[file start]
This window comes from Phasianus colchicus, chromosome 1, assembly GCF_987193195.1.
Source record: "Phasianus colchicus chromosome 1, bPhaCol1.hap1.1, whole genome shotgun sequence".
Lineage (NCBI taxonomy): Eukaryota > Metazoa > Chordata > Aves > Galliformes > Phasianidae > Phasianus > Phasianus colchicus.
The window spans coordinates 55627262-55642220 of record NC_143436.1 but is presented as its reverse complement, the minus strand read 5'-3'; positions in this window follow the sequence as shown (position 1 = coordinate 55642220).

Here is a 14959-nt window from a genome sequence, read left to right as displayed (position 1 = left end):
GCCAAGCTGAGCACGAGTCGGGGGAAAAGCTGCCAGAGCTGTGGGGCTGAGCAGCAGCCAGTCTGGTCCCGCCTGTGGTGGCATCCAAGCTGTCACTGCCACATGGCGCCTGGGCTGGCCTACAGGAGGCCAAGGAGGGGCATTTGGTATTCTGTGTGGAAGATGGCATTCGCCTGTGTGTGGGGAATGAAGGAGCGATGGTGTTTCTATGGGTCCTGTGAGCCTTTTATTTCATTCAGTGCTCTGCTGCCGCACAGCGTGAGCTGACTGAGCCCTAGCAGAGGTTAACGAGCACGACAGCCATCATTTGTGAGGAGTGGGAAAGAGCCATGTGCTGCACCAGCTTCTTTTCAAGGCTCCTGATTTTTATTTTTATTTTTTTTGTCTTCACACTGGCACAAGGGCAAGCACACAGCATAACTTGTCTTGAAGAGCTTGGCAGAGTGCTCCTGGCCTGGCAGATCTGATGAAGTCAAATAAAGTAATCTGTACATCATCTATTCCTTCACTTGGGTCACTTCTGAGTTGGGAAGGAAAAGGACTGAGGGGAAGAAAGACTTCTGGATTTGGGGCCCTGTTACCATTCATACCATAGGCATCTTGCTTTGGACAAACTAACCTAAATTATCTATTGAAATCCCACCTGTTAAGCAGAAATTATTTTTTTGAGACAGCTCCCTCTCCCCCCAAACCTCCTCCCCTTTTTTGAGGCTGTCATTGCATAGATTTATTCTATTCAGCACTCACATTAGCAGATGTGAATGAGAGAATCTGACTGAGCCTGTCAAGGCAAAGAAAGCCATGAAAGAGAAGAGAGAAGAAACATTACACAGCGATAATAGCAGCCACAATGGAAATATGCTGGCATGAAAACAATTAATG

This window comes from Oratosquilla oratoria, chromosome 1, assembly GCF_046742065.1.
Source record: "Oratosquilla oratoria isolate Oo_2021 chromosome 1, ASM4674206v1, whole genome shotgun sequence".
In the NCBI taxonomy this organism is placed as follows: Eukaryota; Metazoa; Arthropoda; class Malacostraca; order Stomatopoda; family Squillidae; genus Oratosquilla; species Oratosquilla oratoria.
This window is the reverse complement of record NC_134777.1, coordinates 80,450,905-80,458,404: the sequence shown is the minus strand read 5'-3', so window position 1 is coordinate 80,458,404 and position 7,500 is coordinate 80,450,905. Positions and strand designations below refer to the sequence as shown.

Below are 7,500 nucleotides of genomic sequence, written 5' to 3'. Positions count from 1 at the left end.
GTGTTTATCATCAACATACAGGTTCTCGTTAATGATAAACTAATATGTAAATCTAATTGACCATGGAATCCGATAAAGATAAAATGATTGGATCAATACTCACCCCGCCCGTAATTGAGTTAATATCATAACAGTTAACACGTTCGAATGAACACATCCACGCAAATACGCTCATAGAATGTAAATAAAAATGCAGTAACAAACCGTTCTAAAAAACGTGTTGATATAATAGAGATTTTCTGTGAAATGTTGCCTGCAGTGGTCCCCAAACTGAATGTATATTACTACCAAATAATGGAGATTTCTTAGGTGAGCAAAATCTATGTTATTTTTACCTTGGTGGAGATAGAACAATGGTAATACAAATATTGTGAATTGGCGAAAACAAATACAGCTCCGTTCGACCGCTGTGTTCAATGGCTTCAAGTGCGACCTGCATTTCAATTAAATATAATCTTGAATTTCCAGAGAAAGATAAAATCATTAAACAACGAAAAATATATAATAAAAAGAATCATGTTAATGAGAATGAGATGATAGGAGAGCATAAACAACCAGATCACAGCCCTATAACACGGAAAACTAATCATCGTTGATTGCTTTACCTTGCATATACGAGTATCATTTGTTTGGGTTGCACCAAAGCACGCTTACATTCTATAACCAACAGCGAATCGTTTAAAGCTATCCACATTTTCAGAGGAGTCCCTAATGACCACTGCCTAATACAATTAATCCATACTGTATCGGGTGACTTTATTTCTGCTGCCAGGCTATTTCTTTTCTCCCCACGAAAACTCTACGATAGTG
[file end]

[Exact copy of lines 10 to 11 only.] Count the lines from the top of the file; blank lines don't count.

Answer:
This window is the reverse complement of record NC_134777.1, coordinates 80,450,905-80,458,404: the sequence shown is the minus strand read 5'-3', so window position 1 is coordinate 80,458,404 and position 7,500 is coordinate 80,450,905. Positions and strand designations below refer to the sequence as shown.

Below are 7,500 nucleotides of genomic sequence, written 5' to 3'. Positions count from 1 at the left end.